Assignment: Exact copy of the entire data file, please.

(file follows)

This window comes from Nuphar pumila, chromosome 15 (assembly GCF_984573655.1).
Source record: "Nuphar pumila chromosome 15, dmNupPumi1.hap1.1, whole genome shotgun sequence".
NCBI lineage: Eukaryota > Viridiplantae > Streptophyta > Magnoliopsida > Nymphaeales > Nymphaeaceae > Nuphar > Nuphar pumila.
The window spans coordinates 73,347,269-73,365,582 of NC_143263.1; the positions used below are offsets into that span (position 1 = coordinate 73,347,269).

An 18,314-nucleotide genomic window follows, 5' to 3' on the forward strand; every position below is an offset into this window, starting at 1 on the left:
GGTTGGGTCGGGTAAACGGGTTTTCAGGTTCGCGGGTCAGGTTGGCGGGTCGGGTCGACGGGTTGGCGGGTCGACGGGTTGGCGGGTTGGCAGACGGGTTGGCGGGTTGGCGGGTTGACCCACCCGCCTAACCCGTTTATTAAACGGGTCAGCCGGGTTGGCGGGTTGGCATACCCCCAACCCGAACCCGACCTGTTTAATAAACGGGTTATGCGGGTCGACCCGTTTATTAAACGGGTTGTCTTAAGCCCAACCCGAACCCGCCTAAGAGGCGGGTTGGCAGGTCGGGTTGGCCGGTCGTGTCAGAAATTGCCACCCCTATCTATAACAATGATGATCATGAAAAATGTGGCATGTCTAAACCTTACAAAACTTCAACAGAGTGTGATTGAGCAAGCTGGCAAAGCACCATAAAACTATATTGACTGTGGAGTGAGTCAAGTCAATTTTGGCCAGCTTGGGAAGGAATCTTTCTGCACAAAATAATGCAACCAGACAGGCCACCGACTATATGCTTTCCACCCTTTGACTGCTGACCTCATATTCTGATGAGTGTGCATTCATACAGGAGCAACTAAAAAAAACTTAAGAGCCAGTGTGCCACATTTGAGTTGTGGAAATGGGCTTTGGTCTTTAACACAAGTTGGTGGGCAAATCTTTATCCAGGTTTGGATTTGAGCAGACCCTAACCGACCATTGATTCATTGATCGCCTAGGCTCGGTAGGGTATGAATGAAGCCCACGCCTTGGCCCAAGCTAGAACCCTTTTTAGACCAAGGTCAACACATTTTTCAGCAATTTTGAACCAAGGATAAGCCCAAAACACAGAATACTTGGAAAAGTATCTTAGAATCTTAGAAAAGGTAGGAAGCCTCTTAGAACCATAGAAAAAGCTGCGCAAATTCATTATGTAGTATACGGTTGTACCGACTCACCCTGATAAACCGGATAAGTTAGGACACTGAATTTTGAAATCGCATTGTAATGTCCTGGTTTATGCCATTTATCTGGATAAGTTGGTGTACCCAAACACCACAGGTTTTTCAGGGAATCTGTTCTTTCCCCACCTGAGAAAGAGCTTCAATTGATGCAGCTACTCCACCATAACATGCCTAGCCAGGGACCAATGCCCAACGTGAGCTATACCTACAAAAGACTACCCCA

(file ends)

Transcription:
This window comes from Nuphar pumila, chromosome 15 (assembly GCF_984573655.1).
Source record: "Nuphar pumila chromosome 15, dmNupPumi1.hap1.1, whole genome shotgun sequence".
NCBI lineage: Eukaryota > Viridiplantae > Streptophyta > Magnoliopsida > Nymphaeales > Nymphaeaceae > Nuphar > Nuphar pumila.
The window spans coordinates 73,347,269-73,365,582 of NC_143263.1; the positions used below are offsets into that span (position 1 = coordinate 73,347,269).

An 18,314-nucleotide genomic window follows, 5' to 3' on the forward strand; every position below is an offset into this window, starting at 1 on the left:
GGTTGGGTCGGGTAAACGGGTTTTCAGGTTCGCGGGTCAGGTTGGCGGGTCGGGTCGACGGGTTGGCGGGTCGACGGGTTGGCGGGTTGGCAGACGGGTTGGCGGGTTGGCGGGTTGACCCACCCGCCTAACCCGTTTATTAAACGGGTCAGCCGGGTTGGCGGGTTGGCATACCCCCAACCCGAACCCGACCTGTTTAATAAACGGGTTATGCGGGTCGACCCGTTTATTAAACGGGTTGTCTTAAGCCCAACCCGAACCCGCCTAAGAGGCGGGTTGGCAGGTCGGGTTGGCCGGTCGTGTCAGAAATTGCCACCCCTATCTATAACAATGATGATCATGAAAAATGTGGCATGTCTAAACCTTACAAAACTTCAACAGAGTGTGATTGAGCAAGCTGGCAAAGCACCATAAAACTATATTGACTGTGGAGTGAGTCAAGTCAATTTTGGCCAGCTTGGGAAGGAATCTTTCTGCACAAAATAATGCAACCAGACAGGCCACCGACTATATGCTTTCCACCCTTTGACTGCTGACCTCATATTCTGATGAGTGTGCATTCATACAGGAGCAACTAAAAAAAACTTAAGAGCCAGTGTGCCACATTTGAGTTGTGGAAATGGGCTTTGGTCTTTAACACAAGTTGGTGGGCAAATCTTTATCCAGGTTTGGATTTGAGCAGACCCTAACCGACCATTGATTCATTGATCGCCTAGGCTCGGTAGGGTATGAATGAAGCCCACGCCTTGGCCCAAGCTAGAACCCTTTTTAGACCAAGGTCAACACATTTTTCAGCAATTTTGAACCAAGGATAAGCCCAAAACACAGAATACTTGGAAAAGTATCTTAGAATCTTAGAAAAGGTAGGAAGCCTCTTAGAACCATAGAAAAAGCTGCGCAAATTCATTATGTAGTATACGGTTGTACCGACTCACCCTGATAAACCGGATAAGTTAGGACACTGAATTTTGAAATCGCATTGTAATGTCCTGGTTTATGCCATTTATCTGGATAAGTTGGTGTACCCAAACACCACAGGTTTTTCAGGGAATCTGTTCTTTCCCCACCTGAGAAAGAGCTTCAATTGATGCAGCTACTCCACCATAACATGCCTAGCCAGGGACCAATGCCCAACGTGAGCTATACCTACAAAAGACTACCCCA